• fluctuations in libido mirror cycles on and off steroids
    • conversion of anabolic steroids to oestrogens in the liver may lead to gynaecomastia.
    • in women, anabolic steroids commonly cause menstrual disorders, breast atrophy, virilisation and increased libido
      • virilising effects, notably hirsutism, male-pattern baldness, enlargement of the clitoris and deepening of the voice, are not reversed by stopping the steroids
      • if taken during pregnancy, anabolic steroids can cause masculinisation of the female fetus
    • if taken in adolescence, they may cause premature epiphyseal closure, and permanent stunting of linear growth

  • cardiovascular adverse effects include:
    • increase the blood concentration of low-density-lipoprotein (LDL) cholesterol and decrease that of high-density-lipoprotein (HDL) cholesterol
    • when taken in high doses, they activate the haemostatic system and increase the haematocrit, and so could increase the likelihood of thrombotic events
    • plasma fibrinogen concentration falls during chronic use, a potentially protective effect
    • blood pressure may rise, however this is not a consistent finding


  • note that there are two types of androgen doping:
    • direct and indirect
      • Direct doping involves exogenous administration of both natural and synthetic androgens
        • Natural androgens
          • to circumvent the detection of synthetic androgens, athletes have resorted to doping with testosterone. Hence, the detection of illegal use depends upon distinguishing between endogenous and exogenous testosterone
        • Synthetic androgens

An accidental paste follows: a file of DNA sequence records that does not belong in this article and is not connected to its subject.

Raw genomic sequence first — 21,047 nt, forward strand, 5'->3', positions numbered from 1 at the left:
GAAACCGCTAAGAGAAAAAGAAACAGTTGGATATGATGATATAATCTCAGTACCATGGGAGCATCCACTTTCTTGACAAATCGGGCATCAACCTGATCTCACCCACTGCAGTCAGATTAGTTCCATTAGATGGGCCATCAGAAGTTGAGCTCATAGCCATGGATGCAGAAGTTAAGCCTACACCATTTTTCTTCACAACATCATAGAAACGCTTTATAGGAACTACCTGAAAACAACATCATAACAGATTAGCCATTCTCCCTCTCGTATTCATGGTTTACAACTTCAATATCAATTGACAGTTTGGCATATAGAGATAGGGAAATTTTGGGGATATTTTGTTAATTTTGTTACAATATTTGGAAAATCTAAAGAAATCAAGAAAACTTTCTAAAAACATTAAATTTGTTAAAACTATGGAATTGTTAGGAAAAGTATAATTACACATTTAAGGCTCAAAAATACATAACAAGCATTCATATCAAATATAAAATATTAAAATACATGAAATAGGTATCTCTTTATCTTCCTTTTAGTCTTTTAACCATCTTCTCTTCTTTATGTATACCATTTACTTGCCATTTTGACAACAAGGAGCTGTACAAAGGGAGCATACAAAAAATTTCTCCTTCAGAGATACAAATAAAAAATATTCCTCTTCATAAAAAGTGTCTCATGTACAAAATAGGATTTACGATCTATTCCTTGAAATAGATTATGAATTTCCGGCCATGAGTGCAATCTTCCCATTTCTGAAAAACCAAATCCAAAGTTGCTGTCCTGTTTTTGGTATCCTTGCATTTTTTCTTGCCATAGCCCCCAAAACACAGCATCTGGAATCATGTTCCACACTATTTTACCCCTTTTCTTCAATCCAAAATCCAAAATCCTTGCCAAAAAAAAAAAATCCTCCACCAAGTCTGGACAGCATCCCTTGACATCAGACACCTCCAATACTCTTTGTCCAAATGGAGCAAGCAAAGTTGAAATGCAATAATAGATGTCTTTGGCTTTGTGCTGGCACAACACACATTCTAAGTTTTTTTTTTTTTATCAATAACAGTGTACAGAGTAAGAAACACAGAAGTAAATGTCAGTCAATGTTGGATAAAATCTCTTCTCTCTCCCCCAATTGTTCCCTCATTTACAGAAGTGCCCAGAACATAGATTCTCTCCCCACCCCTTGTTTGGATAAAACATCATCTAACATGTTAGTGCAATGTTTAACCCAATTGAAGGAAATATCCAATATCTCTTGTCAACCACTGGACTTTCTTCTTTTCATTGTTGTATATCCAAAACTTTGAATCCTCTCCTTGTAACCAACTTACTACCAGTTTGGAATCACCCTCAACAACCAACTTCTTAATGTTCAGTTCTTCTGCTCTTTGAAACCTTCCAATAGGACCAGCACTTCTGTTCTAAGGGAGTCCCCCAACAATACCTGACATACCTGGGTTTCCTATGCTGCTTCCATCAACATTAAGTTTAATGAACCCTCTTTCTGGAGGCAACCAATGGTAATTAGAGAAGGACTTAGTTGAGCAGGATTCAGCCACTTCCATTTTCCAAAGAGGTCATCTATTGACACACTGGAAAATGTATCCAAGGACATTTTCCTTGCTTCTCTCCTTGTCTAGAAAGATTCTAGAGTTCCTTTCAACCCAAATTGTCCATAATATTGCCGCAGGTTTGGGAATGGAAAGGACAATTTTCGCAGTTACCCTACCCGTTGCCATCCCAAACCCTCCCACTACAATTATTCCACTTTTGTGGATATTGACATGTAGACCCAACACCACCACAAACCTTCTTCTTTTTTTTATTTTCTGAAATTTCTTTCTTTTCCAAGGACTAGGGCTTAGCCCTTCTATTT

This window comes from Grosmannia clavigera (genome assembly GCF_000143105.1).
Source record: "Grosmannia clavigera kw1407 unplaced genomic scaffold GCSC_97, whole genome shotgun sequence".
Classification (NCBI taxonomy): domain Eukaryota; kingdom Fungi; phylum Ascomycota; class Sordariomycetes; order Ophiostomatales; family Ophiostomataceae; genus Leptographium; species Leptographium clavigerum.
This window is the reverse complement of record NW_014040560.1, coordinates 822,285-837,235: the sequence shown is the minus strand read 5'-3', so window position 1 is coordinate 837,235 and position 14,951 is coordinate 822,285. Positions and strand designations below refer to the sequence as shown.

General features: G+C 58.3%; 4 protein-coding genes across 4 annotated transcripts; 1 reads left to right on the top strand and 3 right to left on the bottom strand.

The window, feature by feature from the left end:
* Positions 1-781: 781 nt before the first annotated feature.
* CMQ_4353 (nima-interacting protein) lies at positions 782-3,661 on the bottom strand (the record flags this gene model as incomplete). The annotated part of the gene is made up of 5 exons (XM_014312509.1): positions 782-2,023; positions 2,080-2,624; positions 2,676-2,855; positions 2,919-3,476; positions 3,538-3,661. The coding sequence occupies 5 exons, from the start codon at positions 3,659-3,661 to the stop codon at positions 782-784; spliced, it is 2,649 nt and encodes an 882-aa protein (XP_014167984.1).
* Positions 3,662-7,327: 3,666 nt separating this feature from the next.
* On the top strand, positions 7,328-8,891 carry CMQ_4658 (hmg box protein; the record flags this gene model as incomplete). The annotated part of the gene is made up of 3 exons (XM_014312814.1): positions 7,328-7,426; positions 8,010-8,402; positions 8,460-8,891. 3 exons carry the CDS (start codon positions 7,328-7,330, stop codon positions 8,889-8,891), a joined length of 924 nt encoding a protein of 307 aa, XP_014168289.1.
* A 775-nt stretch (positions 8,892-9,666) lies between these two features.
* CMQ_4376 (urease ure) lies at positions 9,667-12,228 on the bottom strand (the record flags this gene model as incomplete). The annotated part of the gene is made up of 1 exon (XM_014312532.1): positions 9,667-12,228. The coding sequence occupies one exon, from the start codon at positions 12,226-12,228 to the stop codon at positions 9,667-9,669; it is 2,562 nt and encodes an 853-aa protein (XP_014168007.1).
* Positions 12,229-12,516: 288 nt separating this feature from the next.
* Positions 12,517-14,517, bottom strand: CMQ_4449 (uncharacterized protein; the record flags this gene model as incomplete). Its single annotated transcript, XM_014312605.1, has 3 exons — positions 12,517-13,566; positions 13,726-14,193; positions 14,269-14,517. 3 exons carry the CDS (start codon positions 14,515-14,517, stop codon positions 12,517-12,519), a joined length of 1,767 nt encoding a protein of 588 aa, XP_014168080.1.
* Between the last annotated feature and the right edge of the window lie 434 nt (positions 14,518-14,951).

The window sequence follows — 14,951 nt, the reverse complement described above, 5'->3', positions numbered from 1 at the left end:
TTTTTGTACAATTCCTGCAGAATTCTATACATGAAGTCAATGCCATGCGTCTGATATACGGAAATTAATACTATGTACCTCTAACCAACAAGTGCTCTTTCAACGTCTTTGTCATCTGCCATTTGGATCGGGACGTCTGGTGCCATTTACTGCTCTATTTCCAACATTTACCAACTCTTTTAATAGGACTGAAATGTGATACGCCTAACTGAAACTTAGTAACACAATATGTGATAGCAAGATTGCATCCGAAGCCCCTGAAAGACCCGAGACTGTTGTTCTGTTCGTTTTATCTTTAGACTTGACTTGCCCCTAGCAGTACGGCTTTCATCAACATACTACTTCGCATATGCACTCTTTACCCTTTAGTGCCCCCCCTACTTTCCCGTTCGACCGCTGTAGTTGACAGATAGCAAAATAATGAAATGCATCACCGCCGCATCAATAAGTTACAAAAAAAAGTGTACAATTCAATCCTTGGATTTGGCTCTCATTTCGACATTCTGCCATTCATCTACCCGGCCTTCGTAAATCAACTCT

• availability of synthetic androgens has not only provided more options for the athletes but at the same time circumvents their detection by the doping authorities because chemical signatures of many of these compounds are not readily available Norbolethone has been credited as the first designer androgen that was identified in the 1960s
      • Indirect doping refers to strategies employed by athletes that result in a sustained increase in endogenous testosterone production
        • these strategies include:
          • 1) estrogen blockers such as estrogen receptor antagonists (antiestrogens) or aromatase inhibitors
            • original antiestrogens were the nonsteroidal drugs like clomiphene and tamoxifen that bind to both estrogen receptor alpha and beta
            • aromatase is an enzyme that is a product of CYP19 gene and is responsible for converting testosterone to estradiol
              • aromatase inhibitors completely and irreversibly inhibit this enzyme, which results in a decrease in estradiol synthesis
                • aminoglutethimide was the first steroidal drug in this class. Since then, more specific and potent steroidal aromatase inhibitors have become available such as testolactone, atamestane, and exemestane. The nonsteroidal aromatase inhibitors include anastrozole, letrozole, and vorozole
          • 2) androgen precursors such as dehydroepiandrosterone (DHEA) and androstenedione; and
          • 3) gonadotropins